Plotting in Corners

One of the things I like say about plot, on those occasions when I’ve been encouraged to pontificate about such matters, is that in my opinion plot is necessary but it’s not important — that it’s not the story, it’s just the ropes and pegs and tentpoles that make the story into a habitable space and not a flat puddle of metaphorical canvas.  So you construct/adapt/appropriate whatever structure best holds up the material you’re working with.

I tend to think of plot mostly in terms of structure, anyway, rather than limiting it to the sort of interlocking-gears, wheels-within- wheels variety of highly constructed storytelling that a lot of people seem to think of when they say the word, “plot.”  (The closest I’ve ever come to the latter is on the two or three occasions when I’ve committed mystery-based plots — mysteries really do have to be plotted backwards, not to mention from both ends toward the middle, and at some point in the proceedings each time I’ve found myself having to make one master list for what really happened and when, and a bunch of secondary lists for the various major characters, saying what each of them knew about what happened and when they knew it and what they thought had happened and when they thought it.  There’s a reason I don’t do mysteries all that often . . . .)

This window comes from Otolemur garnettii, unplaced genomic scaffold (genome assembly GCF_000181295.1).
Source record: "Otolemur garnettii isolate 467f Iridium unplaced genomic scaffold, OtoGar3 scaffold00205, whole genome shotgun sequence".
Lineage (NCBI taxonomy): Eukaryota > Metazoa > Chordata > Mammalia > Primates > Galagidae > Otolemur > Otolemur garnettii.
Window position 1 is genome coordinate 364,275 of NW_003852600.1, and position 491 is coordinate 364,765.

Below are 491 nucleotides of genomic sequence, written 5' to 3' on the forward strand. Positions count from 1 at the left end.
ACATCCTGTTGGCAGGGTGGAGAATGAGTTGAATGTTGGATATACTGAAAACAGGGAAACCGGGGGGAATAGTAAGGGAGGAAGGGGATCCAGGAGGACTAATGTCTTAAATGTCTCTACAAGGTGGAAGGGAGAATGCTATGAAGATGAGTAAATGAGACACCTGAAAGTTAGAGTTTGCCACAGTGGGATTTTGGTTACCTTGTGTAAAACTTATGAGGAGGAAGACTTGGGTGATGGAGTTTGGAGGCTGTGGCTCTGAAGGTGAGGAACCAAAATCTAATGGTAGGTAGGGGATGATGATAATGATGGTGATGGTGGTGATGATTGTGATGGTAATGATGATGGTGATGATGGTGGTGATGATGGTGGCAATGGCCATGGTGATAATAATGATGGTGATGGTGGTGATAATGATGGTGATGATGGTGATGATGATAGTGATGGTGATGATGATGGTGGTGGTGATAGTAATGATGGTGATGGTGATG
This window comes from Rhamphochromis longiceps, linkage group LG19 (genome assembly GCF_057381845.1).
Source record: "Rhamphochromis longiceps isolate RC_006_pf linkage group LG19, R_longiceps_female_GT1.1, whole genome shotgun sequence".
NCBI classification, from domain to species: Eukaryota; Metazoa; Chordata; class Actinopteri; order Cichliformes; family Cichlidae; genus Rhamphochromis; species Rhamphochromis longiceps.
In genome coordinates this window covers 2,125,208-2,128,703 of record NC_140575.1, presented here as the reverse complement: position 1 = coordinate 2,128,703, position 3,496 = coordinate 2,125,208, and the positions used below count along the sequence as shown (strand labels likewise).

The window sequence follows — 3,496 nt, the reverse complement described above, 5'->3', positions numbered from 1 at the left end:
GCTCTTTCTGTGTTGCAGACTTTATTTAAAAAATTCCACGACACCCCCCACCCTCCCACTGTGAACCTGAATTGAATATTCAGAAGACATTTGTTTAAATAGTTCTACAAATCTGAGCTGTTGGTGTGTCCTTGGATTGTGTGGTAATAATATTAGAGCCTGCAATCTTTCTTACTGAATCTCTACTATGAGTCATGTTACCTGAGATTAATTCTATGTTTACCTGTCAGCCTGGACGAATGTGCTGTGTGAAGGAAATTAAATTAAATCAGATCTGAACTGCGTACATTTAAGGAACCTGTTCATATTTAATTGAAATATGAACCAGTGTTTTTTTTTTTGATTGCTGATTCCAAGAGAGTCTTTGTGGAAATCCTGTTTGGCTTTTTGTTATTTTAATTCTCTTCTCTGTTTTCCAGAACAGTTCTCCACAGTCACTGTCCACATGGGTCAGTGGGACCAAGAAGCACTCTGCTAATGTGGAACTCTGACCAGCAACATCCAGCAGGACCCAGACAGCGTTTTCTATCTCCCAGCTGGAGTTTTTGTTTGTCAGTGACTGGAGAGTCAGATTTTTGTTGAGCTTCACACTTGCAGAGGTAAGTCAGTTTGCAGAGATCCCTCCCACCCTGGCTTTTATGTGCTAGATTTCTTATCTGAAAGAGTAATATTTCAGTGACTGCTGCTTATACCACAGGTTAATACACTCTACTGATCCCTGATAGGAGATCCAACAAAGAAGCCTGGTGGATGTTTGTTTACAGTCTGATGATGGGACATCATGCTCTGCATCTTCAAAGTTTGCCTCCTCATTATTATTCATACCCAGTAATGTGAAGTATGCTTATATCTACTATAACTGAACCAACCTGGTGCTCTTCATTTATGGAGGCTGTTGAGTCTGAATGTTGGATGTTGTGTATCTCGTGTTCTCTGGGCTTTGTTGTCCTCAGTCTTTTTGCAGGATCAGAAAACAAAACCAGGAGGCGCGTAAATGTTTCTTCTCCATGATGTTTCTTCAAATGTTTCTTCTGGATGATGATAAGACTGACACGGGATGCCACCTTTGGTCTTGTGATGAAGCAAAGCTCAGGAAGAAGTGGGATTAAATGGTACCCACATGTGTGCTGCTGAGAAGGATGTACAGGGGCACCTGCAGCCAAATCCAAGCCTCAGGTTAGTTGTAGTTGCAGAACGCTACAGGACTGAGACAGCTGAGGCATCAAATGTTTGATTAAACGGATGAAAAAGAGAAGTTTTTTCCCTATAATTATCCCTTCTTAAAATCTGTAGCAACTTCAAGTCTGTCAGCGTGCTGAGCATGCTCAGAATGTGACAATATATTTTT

You can structure a story around other things than action, though action’s the easiest for most people.  Recurring images, cultural/folkloric motifs and archetypes, even shapes and diagrams — whatever works.  And you don’t have to tell anyone what you’re using unless you want to; the graduate students of future generations have to get their jollies from somewhere.

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